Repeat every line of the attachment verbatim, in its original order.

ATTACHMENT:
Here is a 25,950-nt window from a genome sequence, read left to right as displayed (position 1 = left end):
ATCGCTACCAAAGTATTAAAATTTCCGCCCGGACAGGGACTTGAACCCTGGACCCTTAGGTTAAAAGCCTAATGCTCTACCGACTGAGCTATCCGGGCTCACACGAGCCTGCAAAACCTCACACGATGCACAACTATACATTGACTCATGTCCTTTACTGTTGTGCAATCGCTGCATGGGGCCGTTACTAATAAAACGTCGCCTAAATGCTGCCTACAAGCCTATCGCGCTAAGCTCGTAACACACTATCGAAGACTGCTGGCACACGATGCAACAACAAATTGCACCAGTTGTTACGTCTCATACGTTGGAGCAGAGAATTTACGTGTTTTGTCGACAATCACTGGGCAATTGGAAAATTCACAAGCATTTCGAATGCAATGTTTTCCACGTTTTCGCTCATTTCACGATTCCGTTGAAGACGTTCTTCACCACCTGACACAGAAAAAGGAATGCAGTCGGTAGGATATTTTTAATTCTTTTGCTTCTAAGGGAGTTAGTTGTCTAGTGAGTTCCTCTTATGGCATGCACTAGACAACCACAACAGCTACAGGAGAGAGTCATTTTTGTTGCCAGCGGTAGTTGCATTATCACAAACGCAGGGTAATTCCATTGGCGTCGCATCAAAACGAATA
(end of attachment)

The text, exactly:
Here is a 25,950-nt window from a genome sequence, read left to right as displayed (position 1 = left end):
ATCGCTACCAAAGTATTAAAATTTCCGCCCGGACAGGGACTTGAACCCTGGACCCTTAGGTTAAAAGCCTAATGCTCTACCGACTGAGCTATCCGGGCTCACACGAGCCTGCAAAACCTCACACGATGCACAACTATACATTGACTCATGTCCTTTACTGTTGTGCAATCGCTGCATGGGGCCGTTACTAATAAAACGTCGCCTAAATGCTGCCTACAAGCCTATCGCGCTAAGCTCGTAACACACTATCGAAGACTGCTGGCACACGATGCAACAACAAATTGCACCAGTTGTTACGTCTCATACGTTGGAGCAGAGAATTTACGTGTTTTGTCGACAATCACTGGGCAATTGGAAAATTCACAAGCATTTCGAATGCAATGTTTTCCACGTTTTCGCTCATTTCACGATTCCGTTGAAGACGTTCTTCACCACCTGACACAGAAAAAGGAATGCAGTCGGTAGGATATTTTTAATTCTTTTGCTTCTAAGGGAGTTAGTTGTCTAGTGAGTTCCTCTTATGGCATGCACTAGACAACCACAACAGCTACAGGAGAGAGTCATTTTTGTTGCCAGCGGTAGTTGCATTATCACAAACGCAGGGTAATTCCATTGGCGTCGCATCAAAACGAATA